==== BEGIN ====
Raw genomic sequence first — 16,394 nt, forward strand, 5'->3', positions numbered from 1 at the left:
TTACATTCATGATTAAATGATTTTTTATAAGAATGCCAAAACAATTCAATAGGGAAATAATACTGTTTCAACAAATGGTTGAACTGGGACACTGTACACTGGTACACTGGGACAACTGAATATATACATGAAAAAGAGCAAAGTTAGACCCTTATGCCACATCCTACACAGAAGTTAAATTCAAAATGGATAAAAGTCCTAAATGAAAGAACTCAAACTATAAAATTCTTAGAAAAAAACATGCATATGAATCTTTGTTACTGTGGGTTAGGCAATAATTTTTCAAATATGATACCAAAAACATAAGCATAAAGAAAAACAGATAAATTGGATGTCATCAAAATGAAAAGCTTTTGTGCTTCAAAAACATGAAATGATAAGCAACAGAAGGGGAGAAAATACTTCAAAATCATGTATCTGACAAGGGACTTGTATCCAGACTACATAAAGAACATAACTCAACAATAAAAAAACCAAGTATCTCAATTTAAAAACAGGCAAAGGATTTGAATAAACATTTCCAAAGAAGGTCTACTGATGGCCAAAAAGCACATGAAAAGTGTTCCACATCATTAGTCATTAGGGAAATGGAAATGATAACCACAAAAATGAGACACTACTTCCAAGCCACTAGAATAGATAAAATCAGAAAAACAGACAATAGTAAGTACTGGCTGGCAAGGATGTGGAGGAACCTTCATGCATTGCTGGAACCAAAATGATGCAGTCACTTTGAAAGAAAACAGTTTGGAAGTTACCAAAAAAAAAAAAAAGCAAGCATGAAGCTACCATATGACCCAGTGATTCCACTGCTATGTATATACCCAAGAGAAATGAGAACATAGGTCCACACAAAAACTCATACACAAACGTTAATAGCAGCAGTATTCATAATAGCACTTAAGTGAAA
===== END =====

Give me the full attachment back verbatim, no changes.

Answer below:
Raw genomic sequence first — 16,394 nt, forward strand, 5'->3', positions numbered from 1 at the left:
TTACATTCATGATTAAATGATTTTTTATAAGAATGCCAAAACAATTCAATAGGGAAATAATACTGTTTCAACAAATGGTTGAACTGGGACACTGTACACTGGTACACTGGGACAACTGAATATATACATGAAAAAGAGCAAAGTTAGACCCTTATGCCACATCCTACACAGAAGTTAAATTCAAAATGGATAAAAGTCCTAAATGAAAGAACTCAAACTATAAAATTCTTAGAAAAAAACATGCATATGAATCTTTGTTACTGTGGGTTAGGCAATAATTTTTCAAATATGATACCAAAAACATAAGCATAAAGAAAAACAGATAAATTGGATGTCATCAAAATGAAAAGCTTTTGTGCTTCAAAAACATGAAATGATAAGCAACAGAAGGGGAGAAAATACTTCAAAATCATGTATCTGACAAGGGACTTGTATCCAGACTACATAAAGAACATAACTCAACAATAAAAAAACCAAGTATCTCAATTTAAAAACAGGCAAAGGATTTGAATAAACATTTCCAAAGAAGGTCTACTGATGGCCAAAAAGCACATGAAAAGTGTTCCACATCATTAGTCATTAGGGAAATGGAAATGATAACCACAAAAATGAGACACTACTTCCAAGCCACTAGAATAGATAAAATCAGAAAAACAGACAATAGTAAGTACTGGCTGGCAAGGATGTGGAGGAACCTTCATGCATTGCTGGAACCAAAATGATGCAGTCACTTTGAAAGAAAACAGTTTGGAAGTTACCAAAAAAAAAAAAAAGCAAGCATGAAGCTACCATATGACCCAGTGATTCCACTGCTATGTATATACCCAAGAGAAATGAGAACATAGGTCCACACAAAAACTCATACACAAACGTTAATAGCAGCAGTATTCATAATAGCACTTAAGTGAAA